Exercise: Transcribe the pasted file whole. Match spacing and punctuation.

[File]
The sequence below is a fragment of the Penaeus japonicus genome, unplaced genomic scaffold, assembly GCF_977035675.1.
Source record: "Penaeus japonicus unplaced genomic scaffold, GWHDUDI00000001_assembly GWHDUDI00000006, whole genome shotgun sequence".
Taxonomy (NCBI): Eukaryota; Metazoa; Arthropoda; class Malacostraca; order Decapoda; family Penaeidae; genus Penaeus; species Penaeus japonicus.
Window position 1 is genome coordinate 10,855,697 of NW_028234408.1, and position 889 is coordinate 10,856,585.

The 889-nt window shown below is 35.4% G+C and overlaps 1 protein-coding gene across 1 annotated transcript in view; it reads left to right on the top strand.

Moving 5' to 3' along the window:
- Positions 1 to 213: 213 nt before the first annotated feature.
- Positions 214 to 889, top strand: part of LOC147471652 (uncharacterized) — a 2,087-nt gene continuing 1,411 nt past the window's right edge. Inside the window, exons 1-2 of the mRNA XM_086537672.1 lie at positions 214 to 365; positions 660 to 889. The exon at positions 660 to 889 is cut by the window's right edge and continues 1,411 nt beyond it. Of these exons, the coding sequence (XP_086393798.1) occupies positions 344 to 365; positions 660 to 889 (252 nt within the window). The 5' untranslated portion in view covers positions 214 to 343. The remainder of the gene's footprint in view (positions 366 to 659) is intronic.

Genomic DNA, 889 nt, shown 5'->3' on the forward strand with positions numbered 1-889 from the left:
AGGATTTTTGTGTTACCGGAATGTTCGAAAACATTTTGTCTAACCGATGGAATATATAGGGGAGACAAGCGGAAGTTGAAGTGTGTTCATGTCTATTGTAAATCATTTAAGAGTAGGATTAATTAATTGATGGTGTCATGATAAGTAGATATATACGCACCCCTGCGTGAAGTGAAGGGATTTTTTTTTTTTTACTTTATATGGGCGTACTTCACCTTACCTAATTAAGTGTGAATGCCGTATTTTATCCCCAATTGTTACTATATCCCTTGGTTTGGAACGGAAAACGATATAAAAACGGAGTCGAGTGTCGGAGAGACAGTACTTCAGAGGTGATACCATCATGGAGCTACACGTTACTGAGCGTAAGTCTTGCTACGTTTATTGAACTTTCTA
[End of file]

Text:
The sequence below is a fragment of the Penaeus japonicus genome, unplaced genomic scaffold, assembly GCF_977035675.1.
Source record: "Penaeus japonicus unplaced genomic scaffold, GWHDUDI00000001_assembly GWHDUDI00000006, whole genome shotgun sequence".
Taxonomy (NCBI): Eukaryota; Metazoa; Arthropoda; class Malacostraca; order Decapoda; family Penaeidae; genus Penaeus; species Penaeus japonicus.
Window position 1 is genome coordinate 10,855,697 of NW_028234408.1, and position 889 is coordinate 10,856,585.

The 889-nt window shown below is 35.4% G+C and overlaps 1 protein-coding gene across 1 annotated transcript in view; it reads left to right on the top strand.

Moving 5' to 3' along the window:
- Positions 1 to 213: 213 nt before the first annotated feature.
- Positions 214 to 889, top strand: part of LOC147471652 (uncharacterized) — a 2,087-nt gene continuing 1,411 nt past the window's right edge. Inside the window, exons 1-2 of the mRNA XM_086537672.1 lie at positions 214 to 365; positions 660 to 889. The exon at positions 660 to 889 is cut by the window's right edge and continues 1,411 nt beyond it. Of these exons, the coding sequence (XP_086393798.1) occupies positions 344 to 365; positions 660 to 889 (252 nt within the window). The 5' untranslated portion in view covers positions 214 to 343. The remainder of the gene's footprint in view (positions 366 to 659) is intronic.

Genomic DNA, 889 nt, shown 5'->3' on the forward strand with positions numbered 1-889 from the left:
AGGATTTTTGTGTTACCGGAATGTTCGAAAACATTTTGTCTAACCGATGGAATATATAGGGGAGACAAGCGGAAGTTGAAGTGTGTTCATGTCTATTGTAAATCATTTAAGAGTAGGATTAATTAATTGATGGTGTCATGATAAGTAGATATATACGCACCCCTGCGTGAAGTGAAGGGATTTTTTTTTTTTTACTTTATATGGGCGTACTTCACCTTACCTAATTAAGTGTGAATGCCGTATTTTATCCCCAATTGTTACTATATCCCTTGGTTTGGAACGGAAAACGATATAAAAACGGAGTCGAGTGTCGGAGAGACAGTACTTCAGAGGTGATACCATCATGGAGCTACACGTTACTGAGCGTAAGTCTTGCTACGTTTATTGAACTTTCTA